Mid-week market update: Since the time I issued a correction warning in late December (see A correction on the horizon?), the US equity market has traded sideways in a narrow range. Moreover, the SPX has alternated between a seesaw up-and-down pattern since early January – until today.
As the SPX breaks upwards to a new all-time high, and the DJIA breaches the psychologically important 20,000 mark, it’s hard to argue with price and momentum.
Overbought and vulnerable markets can correct in two ways. It can correct through price, with lower prices, or through time, with a sideways consolidation. The latter scenario is often accompanied by an internal rolling correction characterized by weakness in market leaders and nascent strength from laggards, which seems to be what has happened (see The contrarian message from rotation analysis).
The turmoil beneath the surface
Even as the stock market traded sideways for most of January, an anomaly began to develop in the option market. The VIX Index, which is a measure of index volatility, fell as expected, but SKEW rise dramatically (chart via Bloomberg). In other words, the cost of hedging a tail-risk event such as a market crash rose dramatically even as stock prices flattened and volatility fell. In fact, tail-risk fear is at levels not see since the correction last June, which stock prices actually fell.
What gives? Has the market been that nervous about the Trump administration? If so, shouldn’t the VIX Index be rising in anticipation of heightened market volatility? Who is right? The VIX or the SKEW Index?
It turns out that there are perfectly reasonable explanations for the low level of the VIX Index. As this chart of implied (orange line) and historical (blue line) volatility from iVolatility shows, historical, or realized, vol has been falling and therefore it is no surprise that implied vols have followed suit.
In addition, Julian Emanuel of UBS pointed out that the correlation between stocks have been falling since the election. Lower correlations between stocks create a greater diversification effect, which leads to lower index volatility and lower realized historical volatility. In addition, lower correlations can create the sorts of conditions where rolling corrections can occur, which is precisely what seems to have happened.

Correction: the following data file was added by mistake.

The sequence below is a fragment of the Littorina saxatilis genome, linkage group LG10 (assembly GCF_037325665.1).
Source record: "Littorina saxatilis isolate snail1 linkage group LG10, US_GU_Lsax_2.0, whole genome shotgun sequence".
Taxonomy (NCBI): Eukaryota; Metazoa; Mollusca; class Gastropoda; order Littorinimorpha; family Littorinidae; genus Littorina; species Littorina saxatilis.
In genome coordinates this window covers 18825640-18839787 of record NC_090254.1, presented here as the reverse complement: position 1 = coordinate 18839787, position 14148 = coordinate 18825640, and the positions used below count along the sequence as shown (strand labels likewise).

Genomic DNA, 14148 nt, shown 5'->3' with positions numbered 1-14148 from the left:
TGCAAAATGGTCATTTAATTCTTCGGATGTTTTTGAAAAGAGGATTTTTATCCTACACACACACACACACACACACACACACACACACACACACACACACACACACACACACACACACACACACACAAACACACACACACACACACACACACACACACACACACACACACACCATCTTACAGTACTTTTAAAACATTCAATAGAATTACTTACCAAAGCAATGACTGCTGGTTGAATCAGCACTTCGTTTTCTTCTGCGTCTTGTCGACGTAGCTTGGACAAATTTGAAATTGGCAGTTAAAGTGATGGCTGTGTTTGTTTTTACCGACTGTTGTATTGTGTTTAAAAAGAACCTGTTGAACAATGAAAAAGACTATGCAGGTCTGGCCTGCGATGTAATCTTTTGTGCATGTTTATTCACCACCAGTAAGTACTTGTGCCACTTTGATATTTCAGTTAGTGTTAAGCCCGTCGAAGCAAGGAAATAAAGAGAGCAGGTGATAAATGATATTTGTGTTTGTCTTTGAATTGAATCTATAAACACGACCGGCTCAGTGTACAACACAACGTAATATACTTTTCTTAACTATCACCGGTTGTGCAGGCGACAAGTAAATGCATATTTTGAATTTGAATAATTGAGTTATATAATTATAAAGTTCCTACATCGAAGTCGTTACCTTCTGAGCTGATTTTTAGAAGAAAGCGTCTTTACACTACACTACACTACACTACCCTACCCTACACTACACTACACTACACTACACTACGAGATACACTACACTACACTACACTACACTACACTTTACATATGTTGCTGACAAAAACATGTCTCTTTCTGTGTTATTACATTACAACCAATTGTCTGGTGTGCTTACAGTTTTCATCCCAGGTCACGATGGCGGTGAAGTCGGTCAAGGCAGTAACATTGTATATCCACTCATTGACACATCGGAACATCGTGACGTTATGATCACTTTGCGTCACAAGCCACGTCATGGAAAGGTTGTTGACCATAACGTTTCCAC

I have been wrong before and I am wrong now, as Mrs. Humble Student of the Markets have pointed out to me on numerous occasions. I mis-interpreted the rolling corrections, where cyclical sectors weakened and defensive sectors began to outperform as signs of weakening internals (see The contrarian message from rotation analysis). Instead, they turned out to be a healthy rolling correction.
Markets are breaking out
In the meantime, the markets have staged a broad based rally. The chart below shows that the DJ World Index has risen to new highs, just like the SPX. Even though the European averages have not rallied to new highs, they are displaying signs of strength.
Similarly, the Asian markets of China and her major trading partners are all well above their 50 day moving averages.
The cyclically sensitive industrial metals are also in a healthy uptrend.
What’s not to like?
One of the key risks is this rally could turn out to be a bull trap. Ryan Detrick of LPL Financial observed that the market tends to rally after Inauguration Day, with a peak in early February. Could history repeat itself?
In addition, this chart from Trade Followers shows that Twitter breadth remains weak, which does not exactly inspire a great deal of confidence in the current upside breakout.
My inner trader has changed from a small SPX short position to a small long SPX position with a tight stop (don’t ask me how tight, because my pain threshold will be different from yours). Should the market rally further and VIX Index breach its lower Bollinger Band, that will be an overbought signal to realize profits and take some chips off the table.
Disclosure: Long SPXL